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Japan’s asteroid probe just fired up its engine for a historic return to Earth

Published Dec 3rd, 2019 8:08PM EST
asteroid sample
Image: JAXA, Tokyo University, Kochi Univ., Rikkyo Univ., Nagoya University, Chiba Institute of Technology, Meiji Univ., Aizu Univ., AIST

Japan’s Hayabusa2 asteroid probe has already accomplished a lot. The spacecraft successfully traveled to its target, a space rock known as Ryugu, where it entered orbit and completed some daring sample-gathering maneuvers. Earlier this month, the probe departed from the asteroid and today it begins its journey back to Earth.

As reports, Hayabusa2 recently fired up its ion propulsion system in a brief test to ensure it’s ready to push the spacecraft back home. The test went smoothly, and today the Japanese space program JAXA will hit the throttle.

One of the mission’s primary goals is to not only retrieve samples of asteroid material from Ryugu — a task the probe pulled off despite the tricky nature of snatching bits of dust and debris from an object flying through space — but also return that material to Earth. To truly pull off this historic mission, JAXA needs the probe to fly all the way back to Earth and deliver the samples.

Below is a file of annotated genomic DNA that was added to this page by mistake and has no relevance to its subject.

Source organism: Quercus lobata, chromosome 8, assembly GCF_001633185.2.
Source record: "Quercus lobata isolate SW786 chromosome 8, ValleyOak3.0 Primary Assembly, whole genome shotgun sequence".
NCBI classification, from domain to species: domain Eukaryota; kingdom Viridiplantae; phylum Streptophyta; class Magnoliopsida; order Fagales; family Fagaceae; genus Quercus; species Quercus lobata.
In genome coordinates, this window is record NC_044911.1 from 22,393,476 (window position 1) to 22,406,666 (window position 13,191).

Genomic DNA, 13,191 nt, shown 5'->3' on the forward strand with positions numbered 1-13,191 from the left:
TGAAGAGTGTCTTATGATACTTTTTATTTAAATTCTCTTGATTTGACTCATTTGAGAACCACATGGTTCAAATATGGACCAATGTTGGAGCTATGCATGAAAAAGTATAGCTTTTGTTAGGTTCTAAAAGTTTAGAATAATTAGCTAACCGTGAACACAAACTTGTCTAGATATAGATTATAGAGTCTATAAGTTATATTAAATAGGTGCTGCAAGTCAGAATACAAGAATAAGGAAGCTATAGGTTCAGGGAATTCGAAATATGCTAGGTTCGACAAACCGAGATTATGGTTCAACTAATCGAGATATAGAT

It’s a long trip. Hayabusa2 spent well over three years traveling to Ryugu, chasing it down as it orbits the Sun. The trip back will be a bit quicker, only taking roughly a year to get into a position to release a capsule that holds the asteroid material samples. When that happens in December 2020, the sample capsule will come cruising down to Earth in Australia.

There’s still a lot of work to be done, and nothing is guaranteed. JAXA will be keeping a close eye on the spacecraft as it speeds home over the next year, and the eventual release and capture of the sample capsule will ultimately determine whether the mission can be considered a total success. Hayabusa2 has delivered in every way up to this point, so there’s no reason to think that will change.

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